He had these stupid dancing frogs. They had a band of their own and stood about six inches high in green plastic splendor. The red button on the side sent out a peel of music and they danced along, strumming their imaginary strings and waving their hinged jaws in time to the tunes. I loved them. I played them over and over. They sat on the shelf of their motor home, which was parked in the driveway and always a home to me when we visited. Up above the TV was a stack of movies and I watched Pretty Woman from the velvet couch and prayed my mamma wouldn’t find out. But she did. He took one look at me when I walked in that door that lead from the garage to the kitchen and said “Well didja watch Pretty Woman in there?” then gave a husky laugh as my cheeks turned color.
He was a tease, always calling your bluff and ready with a joke and a good time. His garage was full of silly and stupid signs, ones that made me giggle and made him laugh. He would raz me then pull me in and hug me tight, his 5 o’clock shadow always tickling my cheek as his big hands patted my back. Then we’d head to McDonald’s where they had their morning coffee with all the other folks from the neighborhood. Sometimes instead we would go
to Hails for Pigs-in-a-blanket or strawberry crepes, and he and daddy would always fight over the bill.
He was a rock collector, and I loved scouring through the rock garden for his latest find, always captivated by the ones with deep purple streaks and crystals poking out from their centers. And he had the biggest TV my little eyes had ever seen, which he always played Home Alone on it for me-no matter the season of our visit.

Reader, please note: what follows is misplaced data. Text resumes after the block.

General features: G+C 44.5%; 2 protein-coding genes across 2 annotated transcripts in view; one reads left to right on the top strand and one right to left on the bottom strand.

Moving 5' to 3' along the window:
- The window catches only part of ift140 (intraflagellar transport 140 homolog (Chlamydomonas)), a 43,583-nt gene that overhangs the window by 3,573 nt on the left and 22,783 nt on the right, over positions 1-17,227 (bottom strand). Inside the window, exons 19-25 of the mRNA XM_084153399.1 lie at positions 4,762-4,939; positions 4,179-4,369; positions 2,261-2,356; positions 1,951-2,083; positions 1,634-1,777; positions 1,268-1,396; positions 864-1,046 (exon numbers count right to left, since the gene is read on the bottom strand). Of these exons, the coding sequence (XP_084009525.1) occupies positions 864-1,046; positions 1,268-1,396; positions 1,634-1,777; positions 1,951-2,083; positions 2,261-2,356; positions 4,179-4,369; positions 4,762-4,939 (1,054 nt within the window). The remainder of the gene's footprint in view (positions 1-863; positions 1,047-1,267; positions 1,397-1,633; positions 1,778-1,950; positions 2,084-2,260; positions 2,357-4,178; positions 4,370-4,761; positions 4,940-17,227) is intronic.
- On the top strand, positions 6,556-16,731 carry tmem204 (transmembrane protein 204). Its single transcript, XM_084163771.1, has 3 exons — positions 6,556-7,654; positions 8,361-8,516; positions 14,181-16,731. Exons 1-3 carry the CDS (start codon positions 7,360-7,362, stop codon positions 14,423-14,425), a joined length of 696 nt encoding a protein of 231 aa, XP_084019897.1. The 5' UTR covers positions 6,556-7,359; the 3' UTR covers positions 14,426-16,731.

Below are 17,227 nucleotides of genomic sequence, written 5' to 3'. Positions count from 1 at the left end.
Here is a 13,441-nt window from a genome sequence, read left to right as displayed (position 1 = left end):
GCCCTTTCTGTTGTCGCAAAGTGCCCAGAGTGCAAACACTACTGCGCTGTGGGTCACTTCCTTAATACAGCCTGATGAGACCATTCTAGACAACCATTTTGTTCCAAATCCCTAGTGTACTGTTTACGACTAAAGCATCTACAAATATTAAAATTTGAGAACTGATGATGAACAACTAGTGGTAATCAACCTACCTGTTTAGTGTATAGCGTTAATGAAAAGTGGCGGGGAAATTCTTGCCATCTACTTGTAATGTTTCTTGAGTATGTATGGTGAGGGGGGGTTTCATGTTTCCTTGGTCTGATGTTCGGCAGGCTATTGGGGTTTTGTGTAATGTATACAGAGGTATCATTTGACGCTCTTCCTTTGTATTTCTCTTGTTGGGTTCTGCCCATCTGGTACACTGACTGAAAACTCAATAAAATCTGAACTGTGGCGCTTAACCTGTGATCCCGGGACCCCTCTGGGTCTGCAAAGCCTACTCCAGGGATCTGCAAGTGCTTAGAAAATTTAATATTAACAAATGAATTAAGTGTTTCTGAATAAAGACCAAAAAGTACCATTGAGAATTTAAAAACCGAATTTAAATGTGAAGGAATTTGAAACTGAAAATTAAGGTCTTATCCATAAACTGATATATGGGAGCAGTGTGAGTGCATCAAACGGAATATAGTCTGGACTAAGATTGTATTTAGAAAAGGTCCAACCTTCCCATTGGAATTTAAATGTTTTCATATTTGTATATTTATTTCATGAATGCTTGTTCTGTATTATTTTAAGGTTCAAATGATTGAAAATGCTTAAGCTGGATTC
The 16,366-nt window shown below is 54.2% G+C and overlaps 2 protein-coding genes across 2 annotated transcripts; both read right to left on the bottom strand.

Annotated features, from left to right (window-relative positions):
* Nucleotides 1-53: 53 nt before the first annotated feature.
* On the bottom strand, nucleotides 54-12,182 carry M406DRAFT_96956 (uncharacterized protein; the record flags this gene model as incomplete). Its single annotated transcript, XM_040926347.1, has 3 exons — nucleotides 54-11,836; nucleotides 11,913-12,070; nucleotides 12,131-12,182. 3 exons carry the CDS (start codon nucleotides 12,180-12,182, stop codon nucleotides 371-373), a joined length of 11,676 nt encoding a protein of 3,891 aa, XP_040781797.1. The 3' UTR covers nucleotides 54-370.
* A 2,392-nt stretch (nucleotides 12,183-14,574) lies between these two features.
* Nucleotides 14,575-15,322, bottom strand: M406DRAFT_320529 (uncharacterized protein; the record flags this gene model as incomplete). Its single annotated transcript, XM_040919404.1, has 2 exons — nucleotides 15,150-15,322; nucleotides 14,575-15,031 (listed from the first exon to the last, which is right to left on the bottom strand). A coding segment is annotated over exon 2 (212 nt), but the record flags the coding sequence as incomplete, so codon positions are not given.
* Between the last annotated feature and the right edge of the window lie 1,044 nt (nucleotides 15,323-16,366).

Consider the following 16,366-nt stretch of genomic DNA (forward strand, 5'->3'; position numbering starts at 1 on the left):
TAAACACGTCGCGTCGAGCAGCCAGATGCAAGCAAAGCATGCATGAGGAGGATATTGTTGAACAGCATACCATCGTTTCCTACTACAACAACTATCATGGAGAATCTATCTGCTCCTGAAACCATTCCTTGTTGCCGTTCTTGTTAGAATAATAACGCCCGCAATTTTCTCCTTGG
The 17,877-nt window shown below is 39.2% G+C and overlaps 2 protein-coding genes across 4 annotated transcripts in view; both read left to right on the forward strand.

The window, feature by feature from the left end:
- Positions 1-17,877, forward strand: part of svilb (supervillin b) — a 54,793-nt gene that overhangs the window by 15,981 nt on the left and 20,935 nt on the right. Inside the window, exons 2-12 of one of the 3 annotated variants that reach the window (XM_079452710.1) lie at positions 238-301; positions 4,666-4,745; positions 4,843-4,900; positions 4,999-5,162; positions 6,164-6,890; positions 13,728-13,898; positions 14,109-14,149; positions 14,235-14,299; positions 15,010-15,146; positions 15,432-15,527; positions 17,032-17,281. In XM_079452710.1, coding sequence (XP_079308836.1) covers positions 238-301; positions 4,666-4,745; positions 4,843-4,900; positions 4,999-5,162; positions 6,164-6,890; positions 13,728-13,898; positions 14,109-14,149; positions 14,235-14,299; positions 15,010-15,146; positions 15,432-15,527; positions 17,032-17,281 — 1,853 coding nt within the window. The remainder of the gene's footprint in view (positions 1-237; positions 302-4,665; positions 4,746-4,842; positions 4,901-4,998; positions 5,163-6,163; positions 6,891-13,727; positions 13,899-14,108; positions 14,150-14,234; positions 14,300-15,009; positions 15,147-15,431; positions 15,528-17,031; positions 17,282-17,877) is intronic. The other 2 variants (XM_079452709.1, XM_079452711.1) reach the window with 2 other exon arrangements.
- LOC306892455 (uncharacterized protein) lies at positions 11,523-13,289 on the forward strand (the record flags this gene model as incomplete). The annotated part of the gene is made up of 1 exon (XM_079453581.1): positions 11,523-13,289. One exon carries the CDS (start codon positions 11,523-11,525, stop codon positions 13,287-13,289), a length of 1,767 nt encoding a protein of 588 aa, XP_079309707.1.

When there were puppies, I always got to play with them. When we were little, they stocked up on Cap’n Crunch because they knew it was a treat. He came to all of our weddings, no matter what the season or the weather, and he wore the same black shirt-one with a screen-printed tux. His sense of humor was one to be rivaled.
I remember asking my mom one time why he didn’t hear so well and she told me it was from firing the guns in World War II. When I was older I figured that’s where he’d picked up the habit he kept hidden so well, quietly excusing himself for a moment. I never once saw him with a cigarette, though I knew that’s where he went.
He was a stubborn old Dutchman, and he’d be the first to tell you so. But he had a big’ole heart and I loved him for it. In many ways they are more like grandparents to me than an aunt and uncle, and I will miss him fiercely.
He said goodbye to this world yesterday. I just wish I could have said goodbye back. There are so many more things that I could say, but this is the most important: I love you, Uncle Bill. We will miss you.